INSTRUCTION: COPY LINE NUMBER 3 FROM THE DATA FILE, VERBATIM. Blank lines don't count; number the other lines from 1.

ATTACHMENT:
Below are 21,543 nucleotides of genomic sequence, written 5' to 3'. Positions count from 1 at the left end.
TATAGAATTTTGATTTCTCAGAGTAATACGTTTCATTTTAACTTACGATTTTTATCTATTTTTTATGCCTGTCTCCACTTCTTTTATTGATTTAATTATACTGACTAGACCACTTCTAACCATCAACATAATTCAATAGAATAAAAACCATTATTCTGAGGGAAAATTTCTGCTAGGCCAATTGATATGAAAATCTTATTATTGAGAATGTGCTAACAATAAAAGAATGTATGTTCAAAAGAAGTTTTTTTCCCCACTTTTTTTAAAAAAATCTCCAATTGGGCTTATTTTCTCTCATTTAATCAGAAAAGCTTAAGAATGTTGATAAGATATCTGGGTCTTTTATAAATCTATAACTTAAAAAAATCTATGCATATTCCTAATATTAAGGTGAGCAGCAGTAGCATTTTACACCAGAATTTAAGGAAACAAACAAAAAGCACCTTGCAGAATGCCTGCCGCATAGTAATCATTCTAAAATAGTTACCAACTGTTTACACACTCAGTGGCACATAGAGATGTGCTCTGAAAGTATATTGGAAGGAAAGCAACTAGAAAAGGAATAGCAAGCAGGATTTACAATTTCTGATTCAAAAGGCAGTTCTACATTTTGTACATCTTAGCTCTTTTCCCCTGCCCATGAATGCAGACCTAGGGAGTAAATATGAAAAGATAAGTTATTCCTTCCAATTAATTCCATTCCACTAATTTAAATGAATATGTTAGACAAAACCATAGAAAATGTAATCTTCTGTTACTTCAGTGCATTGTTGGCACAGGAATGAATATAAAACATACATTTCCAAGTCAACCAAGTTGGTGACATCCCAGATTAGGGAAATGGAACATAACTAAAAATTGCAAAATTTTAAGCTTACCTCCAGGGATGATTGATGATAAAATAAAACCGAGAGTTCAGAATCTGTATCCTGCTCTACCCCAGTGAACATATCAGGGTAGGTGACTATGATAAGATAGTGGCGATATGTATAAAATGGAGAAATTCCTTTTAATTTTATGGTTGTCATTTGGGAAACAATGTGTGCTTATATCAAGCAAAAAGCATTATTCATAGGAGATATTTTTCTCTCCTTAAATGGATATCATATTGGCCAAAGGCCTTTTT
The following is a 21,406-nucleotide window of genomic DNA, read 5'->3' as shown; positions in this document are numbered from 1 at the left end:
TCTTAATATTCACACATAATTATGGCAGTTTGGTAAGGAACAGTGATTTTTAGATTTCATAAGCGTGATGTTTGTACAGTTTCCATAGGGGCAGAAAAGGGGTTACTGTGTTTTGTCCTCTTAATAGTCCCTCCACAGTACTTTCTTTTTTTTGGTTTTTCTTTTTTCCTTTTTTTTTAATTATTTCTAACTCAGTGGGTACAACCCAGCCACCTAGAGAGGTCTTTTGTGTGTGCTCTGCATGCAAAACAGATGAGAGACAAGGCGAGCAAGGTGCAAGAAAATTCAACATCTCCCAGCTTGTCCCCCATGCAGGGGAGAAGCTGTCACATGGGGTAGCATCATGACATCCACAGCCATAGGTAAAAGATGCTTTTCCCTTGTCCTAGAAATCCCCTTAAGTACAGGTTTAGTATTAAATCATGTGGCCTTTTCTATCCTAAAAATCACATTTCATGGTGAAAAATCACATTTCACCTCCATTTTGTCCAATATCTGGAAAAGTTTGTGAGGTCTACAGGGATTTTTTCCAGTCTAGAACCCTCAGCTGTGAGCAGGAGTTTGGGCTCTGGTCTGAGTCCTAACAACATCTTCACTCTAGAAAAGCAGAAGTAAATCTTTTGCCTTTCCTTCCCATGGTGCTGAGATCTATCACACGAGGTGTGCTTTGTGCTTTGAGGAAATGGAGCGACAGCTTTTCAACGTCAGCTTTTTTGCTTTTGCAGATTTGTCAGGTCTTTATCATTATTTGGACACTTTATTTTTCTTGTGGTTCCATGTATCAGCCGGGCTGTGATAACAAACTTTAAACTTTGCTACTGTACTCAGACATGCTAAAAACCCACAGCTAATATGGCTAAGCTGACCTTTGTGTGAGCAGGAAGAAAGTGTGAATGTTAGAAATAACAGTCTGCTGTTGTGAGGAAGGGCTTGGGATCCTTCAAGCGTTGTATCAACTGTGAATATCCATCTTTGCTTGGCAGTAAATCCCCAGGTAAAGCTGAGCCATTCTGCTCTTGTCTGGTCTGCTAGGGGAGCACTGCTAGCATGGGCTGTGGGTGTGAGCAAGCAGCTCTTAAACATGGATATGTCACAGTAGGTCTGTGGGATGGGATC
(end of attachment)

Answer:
The following is a 21,406-nucleotide window of genomic DNA, read 5'->3' as shown; positions in this document are numbered from 1 at the left end: